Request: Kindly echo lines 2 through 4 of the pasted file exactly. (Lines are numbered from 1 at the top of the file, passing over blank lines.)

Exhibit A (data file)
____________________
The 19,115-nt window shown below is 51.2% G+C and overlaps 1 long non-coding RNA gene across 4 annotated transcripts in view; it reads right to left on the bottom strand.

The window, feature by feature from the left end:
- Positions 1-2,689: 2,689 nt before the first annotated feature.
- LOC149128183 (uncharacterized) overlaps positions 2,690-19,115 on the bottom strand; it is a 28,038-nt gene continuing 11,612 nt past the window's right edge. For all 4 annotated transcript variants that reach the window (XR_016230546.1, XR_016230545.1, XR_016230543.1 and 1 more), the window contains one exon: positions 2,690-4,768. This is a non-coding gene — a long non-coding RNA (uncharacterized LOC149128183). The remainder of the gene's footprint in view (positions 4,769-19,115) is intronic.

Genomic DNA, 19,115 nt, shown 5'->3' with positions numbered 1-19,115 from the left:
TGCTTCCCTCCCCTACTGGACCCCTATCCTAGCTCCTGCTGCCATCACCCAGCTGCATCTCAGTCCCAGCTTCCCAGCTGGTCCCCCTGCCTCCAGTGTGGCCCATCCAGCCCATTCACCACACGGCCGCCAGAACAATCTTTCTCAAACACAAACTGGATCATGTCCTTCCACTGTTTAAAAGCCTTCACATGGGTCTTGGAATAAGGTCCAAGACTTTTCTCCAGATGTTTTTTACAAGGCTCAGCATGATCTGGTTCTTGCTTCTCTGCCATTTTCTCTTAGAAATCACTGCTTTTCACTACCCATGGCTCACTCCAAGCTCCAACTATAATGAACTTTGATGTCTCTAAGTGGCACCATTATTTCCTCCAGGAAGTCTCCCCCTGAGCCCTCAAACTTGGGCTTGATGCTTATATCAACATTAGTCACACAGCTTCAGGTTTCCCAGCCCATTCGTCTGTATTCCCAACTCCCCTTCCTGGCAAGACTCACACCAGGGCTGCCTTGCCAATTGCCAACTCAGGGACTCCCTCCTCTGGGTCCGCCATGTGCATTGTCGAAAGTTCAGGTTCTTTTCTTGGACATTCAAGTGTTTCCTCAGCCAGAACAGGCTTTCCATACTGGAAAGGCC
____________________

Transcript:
The window, feature by feature from the left end:
- Positions 1-2,689: 2,689 nt before the first annotated feature.
- LOC149128183 (uncharacterized) overlaps positions 2,690-19,115 on the bottom strand; it is a 28,038-nt gene continuing 11,612 nt past the window's right edge. For all 4 annotated transcript variants that reach the window (XR_016230546.1, XR_016230545.1, XR_016230543.1 and 1 more), the window contains one exon: positions 2,690-4,768. This is a non-coding gene — a long non-coding RNA (uncharacterized LOC149128183). The remainder of the gene's footprint in view (positions 4,769-19,115) is intronic.